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Increased demands for groundwater by agriculture, industries, and municipalities have raised concerns about the future availability of groundwater in Iowa. In 2007, the Iowa Legislature began funding a comprehensive Water Resources Management program, which would be implemented by the Iowa Department of Natural Resources. A key aspect of the program is to evaluate and quantify the groundwater resources across the state using computer simulation models. These models help answer questions such as: “How much water can be pumped from an aquifer over 10, 20, or 100 years?” or “Will my well go dry?” A hydrogeologic study was initiated to understand the shallow groundwater resources in the Floyd River alluvial aquifer (Floyd River aquifer) in northwest Iowa. The primary objective of this study was to evaluate the aquifer for future water supply development. A groundwater flow model of the Floyd River aquifer was created for the City of Sheldon using Visual MODFLOW 2011.1. The model can be used to predict future well interference, drawdown, and maximum sustainable pumping rates. Based on available pumping records, an average of 2.21 billion gallons of water are pumped from the Floyd River aquifer each year. Additional water production is available from the aquifer, but limitations exist during extremely dry years. Maximum estimated well yields exceed 200 gpm near Hospers, Le Mars, Merrill, Sioux Center, and Sioux City. The average well yield is slightly less than 100 gpm. The groundwater flow model for the Floyd River aquifer near Sheldon was used to simulate a severe drought. Water level data during the summer of 2012 were used to help calibrate the model. Based on the mass balance calculations in the model, the percentage of water production supplied by the Floyd River (induced recharge) increased from 54 percent during normal rainfall conditions to 68 percent during a severe drought. The increase in induced recharge allows the City of Sheldon public wells to maintain water production during prolonged dry periods. Limitations in water production exist when streamflow along the Floyd River drops below 1.58 cubic feet per second.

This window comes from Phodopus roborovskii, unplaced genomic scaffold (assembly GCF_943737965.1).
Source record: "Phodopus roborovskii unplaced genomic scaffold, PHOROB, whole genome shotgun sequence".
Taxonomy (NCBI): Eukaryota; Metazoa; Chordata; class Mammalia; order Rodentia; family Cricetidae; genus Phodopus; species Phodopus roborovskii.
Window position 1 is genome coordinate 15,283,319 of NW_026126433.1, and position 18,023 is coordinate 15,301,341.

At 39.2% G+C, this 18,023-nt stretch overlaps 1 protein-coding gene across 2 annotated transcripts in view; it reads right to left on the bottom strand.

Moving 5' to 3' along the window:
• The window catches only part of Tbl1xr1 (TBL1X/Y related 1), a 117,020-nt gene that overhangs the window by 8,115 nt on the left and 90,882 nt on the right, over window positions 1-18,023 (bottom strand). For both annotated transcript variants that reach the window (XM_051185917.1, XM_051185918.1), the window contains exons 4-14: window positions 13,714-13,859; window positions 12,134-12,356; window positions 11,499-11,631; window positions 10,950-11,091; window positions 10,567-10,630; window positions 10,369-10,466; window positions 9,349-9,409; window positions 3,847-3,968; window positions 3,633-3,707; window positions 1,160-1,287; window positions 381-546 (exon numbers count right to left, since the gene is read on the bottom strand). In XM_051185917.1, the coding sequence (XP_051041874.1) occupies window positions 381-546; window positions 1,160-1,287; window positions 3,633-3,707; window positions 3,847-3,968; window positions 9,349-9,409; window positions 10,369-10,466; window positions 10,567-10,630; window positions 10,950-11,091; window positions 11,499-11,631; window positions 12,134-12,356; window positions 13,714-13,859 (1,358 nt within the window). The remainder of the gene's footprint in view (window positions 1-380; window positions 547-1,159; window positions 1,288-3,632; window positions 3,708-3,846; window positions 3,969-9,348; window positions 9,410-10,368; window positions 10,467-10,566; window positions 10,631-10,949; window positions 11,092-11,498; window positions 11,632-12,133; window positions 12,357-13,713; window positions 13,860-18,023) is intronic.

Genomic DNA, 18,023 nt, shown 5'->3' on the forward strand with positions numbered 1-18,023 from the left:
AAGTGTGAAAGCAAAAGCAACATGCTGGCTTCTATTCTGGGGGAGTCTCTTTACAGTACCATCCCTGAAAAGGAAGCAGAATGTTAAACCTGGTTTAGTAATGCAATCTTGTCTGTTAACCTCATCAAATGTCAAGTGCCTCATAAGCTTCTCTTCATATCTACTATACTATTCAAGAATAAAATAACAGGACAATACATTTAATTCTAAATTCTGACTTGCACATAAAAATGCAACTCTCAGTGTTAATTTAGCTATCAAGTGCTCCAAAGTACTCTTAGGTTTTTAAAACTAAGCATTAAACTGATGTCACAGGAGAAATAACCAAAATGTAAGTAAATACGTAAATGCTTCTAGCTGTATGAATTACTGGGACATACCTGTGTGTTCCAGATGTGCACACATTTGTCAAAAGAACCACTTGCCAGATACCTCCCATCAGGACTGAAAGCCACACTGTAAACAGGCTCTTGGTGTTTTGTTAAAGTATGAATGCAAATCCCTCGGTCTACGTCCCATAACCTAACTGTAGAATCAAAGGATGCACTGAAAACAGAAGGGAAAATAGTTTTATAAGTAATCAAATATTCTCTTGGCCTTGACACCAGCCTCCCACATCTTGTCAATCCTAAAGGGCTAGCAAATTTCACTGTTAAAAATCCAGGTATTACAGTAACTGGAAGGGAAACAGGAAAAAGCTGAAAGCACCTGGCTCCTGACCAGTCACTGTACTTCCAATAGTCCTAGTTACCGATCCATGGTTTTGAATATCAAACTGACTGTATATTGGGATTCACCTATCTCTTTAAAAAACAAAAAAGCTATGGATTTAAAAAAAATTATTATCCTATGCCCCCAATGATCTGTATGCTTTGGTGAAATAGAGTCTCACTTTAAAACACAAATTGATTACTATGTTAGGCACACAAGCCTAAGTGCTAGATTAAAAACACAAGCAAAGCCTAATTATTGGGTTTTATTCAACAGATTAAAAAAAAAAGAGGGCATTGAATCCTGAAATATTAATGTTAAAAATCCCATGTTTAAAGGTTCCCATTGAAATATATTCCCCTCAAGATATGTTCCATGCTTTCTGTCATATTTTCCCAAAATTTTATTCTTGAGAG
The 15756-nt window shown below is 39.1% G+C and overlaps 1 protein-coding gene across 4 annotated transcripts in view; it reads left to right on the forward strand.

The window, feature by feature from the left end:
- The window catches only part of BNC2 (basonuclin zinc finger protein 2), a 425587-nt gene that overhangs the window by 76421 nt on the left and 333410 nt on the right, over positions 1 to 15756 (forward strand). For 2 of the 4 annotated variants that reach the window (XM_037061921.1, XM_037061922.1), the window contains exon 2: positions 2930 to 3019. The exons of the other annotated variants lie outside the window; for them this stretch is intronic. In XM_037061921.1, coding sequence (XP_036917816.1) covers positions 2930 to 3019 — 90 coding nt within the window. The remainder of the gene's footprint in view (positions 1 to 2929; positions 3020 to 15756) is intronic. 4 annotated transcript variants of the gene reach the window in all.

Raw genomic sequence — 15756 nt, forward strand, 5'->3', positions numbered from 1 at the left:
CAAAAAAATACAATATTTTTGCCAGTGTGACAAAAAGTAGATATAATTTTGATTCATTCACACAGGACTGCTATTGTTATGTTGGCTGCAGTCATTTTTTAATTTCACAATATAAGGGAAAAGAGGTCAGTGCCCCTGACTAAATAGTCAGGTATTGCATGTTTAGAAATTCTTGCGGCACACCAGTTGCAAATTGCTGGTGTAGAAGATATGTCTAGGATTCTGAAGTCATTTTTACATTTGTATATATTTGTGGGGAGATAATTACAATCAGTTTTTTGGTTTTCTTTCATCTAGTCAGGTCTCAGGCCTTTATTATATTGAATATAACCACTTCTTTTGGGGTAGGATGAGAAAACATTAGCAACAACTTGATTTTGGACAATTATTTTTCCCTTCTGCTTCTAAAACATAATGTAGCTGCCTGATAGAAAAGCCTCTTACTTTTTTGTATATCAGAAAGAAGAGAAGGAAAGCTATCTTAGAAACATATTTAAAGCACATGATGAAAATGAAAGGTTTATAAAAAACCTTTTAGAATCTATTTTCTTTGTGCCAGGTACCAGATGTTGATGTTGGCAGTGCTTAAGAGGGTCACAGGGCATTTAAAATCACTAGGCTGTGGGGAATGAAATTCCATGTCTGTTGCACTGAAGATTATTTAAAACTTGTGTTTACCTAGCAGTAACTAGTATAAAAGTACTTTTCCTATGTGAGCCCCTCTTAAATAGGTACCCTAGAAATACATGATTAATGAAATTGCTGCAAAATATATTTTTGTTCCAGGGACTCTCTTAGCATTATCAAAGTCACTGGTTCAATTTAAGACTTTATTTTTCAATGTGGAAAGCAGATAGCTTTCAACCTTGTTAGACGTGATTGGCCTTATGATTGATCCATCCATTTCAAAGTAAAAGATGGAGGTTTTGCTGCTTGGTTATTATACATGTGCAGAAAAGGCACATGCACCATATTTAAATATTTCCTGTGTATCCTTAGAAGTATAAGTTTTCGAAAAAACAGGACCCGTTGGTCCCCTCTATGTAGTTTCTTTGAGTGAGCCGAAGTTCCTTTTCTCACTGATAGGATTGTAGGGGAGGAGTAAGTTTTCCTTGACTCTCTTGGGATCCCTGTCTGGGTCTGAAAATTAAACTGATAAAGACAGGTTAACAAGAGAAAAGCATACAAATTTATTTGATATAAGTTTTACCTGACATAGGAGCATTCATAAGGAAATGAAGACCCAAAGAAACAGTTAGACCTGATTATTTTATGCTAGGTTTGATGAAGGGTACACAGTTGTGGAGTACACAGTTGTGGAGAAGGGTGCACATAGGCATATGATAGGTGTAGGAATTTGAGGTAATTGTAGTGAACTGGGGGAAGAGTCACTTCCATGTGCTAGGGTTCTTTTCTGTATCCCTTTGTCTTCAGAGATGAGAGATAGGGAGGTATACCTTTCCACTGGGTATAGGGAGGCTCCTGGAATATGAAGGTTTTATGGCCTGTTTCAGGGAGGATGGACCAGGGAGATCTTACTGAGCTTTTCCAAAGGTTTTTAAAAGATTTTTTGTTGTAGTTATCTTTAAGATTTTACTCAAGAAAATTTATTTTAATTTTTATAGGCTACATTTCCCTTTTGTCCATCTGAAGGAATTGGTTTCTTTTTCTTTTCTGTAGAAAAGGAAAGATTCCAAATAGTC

Iowa Department of Natural Resources
29 pages, 12 figures, 7 tables
Water quality, Groundwater, Water-supply
Journal Article Version
Version of Record
Publication of the State of Iowa. This publication is a public record.
Gannon, J. Michael. Aquifer Characterization and Drought Assessment Floyd River Alluvial Aquifer. Iowa City: Iowa Department of Natural Resources, 2012. (Water Resources Investigation Report, 6)